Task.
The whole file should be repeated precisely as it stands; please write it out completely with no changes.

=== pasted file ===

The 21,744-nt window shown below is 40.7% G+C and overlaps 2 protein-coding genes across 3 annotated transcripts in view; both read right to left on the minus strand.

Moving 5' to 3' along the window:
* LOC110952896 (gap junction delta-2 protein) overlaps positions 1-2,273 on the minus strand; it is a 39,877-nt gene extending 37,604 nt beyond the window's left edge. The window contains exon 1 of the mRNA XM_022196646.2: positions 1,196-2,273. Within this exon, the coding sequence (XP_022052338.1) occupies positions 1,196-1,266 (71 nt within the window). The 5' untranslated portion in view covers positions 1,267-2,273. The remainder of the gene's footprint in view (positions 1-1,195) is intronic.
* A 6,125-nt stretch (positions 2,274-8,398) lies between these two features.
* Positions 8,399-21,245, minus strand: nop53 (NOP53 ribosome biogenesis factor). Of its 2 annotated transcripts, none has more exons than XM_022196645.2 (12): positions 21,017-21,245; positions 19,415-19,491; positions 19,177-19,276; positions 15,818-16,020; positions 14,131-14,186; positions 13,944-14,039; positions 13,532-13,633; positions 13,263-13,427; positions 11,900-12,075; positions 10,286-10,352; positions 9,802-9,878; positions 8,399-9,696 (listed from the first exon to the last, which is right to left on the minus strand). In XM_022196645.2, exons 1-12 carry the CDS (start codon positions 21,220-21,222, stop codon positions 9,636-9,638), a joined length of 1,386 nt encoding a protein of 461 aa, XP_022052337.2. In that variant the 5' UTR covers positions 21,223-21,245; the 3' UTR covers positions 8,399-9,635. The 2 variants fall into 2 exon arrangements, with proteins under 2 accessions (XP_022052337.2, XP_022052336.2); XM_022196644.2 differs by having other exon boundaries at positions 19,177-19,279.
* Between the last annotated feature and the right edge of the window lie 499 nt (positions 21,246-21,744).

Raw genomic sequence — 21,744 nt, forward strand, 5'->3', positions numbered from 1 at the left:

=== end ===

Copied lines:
The 21,744-nt window shown below is 40.7% G+C and overlaps 2 protein-coding genes across 3 annotated transcripts in view; both read right to left on the minus strand.

Moving 5' to 3' along the window:
* LOC110952896 (gap junction delta-2 protein) overlaps positions 1-2,273 on the minus strand; it is a 39,877-nt gene extending 37,604 nt beyond the window's left edge. The window contains exon 1 of the mRNA XM_022196646.2: positions 1,196-2,273. Within this exon, the coding sequence (XP_022052338.1) occupies positions 1,196-1,266 (71 nt within the window). The 5' untranslated portion in view covers positions 1,267-2,273. The remainder of the gene's footprint in view (positions 1-1,195) is intronic.
* A 6,125-nt stretch (positions 2,274-8,398) lies between these two features.
* Positions 8,399-21,245, minus strand: nop53 (NOP53 ribosome biogenesis factor). Of its 2 annotated transcripts, none has more exons than XM_022196645.2 (12): positions 21,017-21,245; positions 19,415-19,491; positions 19,177-19,276; positions 15,818-16,020; positions 14,131-14,186; positions 13,944-14,039; positions 13,532-13,633; positions 13,263-13,427; positions 11,900-12,075; positions 10,286-10,352; positions 9,802-9,878; positions 8,399-9,696 (listed from the first exon to the last, which is right to left on the minus strand). In XM_022196645.2, exons 1-12 carry the CDS (start codon positions 21,220-21,222, stop codon positions 9,636-9,638), a joined length of 1,386 nt encoding a protein of 461 aa, XP_022052337.2. In that variant the 5' UTR covers positions 21,223-21,245; the 3' UTR covers positions 8,399-9,635. The 2 variants fall into 2 exon arrangements, with proteins under 2 accessions (XP_022052337.2, XP_022052336.2); XM_022196644.2 differs by having other exon boundaries at positions 19,177-19,279.
* Between the last annotated feature and the right edge of the window lie 499 nt (positions 21,246-21,744).

Raw genomic sequence — 21,744 nt, forward strand, 5'->3', positions numbered from 1 at the left: